This month, one of my projects involves traveling around the state to visit with short-term summer youth workers. These are college students who could be working with as few as two or as many as forty high school and/or middle school students at a designated church…. somewhere. I say “somewhere,” because when I seek them out, I usually drive to “somewhere.” Don’t know where I am, just “somewhere.”
Anyway, they are spread out, often far from anyone they know, and they seldom get outside interaction. They are usually walking into a different culture than their own. That’s where I come in. I do some coaching and ask them some questions, but mostly I listen to what they have going on and ask them how I can serve.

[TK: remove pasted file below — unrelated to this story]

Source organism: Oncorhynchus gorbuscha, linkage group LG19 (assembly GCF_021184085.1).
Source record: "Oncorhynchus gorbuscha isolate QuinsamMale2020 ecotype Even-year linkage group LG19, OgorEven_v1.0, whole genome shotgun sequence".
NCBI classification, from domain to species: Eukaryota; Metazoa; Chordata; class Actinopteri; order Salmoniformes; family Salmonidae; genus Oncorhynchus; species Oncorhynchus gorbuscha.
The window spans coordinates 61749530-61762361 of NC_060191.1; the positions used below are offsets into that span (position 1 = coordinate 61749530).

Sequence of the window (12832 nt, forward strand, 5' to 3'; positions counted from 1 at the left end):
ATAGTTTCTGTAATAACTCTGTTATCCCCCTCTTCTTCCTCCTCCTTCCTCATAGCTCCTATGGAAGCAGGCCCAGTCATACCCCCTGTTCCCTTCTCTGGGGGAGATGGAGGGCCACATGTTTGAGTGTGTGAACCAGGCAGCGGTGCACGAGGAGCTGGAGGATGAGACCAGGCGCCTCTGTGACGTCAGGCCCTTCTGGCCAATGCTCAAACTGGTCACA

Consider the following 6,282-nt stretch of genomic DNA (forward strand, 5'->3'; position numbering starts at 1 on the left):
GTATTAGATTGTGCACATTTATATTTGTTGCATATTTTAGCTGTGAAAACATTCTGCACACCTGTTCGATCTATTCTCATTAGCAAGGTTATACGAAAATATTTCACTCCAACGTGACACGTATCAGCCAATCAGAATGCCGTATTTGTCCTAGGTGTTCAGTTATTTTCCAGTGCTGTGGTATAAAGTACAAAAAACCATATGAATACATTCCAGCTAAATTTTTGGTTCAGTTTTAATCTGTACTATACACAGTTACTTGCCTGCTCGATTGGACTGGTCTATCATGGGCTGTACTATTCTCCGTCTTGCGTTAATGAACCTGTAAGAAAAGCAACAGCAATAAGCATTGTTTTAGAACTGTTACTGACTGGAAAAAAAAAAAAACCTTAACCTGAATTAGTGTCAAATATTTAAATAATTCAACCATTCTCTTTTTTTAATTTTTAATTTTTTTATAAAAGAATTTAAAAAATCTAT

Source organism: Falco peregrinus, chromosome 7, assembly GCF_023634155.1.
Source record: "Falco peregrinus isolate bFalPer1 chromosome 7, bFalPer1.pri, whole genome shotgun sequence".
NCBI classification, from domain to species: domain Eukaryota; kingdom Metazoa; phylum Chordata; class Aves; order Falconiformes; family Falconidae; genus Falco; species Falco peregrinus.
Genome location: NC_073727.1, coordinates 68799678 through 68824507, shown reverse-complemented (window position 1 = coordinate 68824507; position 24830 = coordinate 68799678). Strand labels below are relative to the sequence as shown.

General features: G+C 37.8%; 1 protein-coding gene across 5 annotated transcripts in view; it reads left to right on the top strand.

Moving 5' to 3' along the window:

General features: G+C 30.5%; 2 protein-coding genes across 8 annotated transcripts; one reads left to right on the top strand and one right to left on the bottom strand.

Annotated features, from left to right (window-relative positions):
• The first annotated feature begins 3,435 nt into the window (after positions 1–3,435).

These youth workers are generally looking for one thing: someone to tell them that it’s okay to experiment and try something new. They have fresh ideas on their hearts, and they want to see lives changed, but they don’t know how to do it if they are only repeating what everyone has always done. They are looking for permission to do something extraordinary.
And there’s nothing wrong with doing something extraordinary.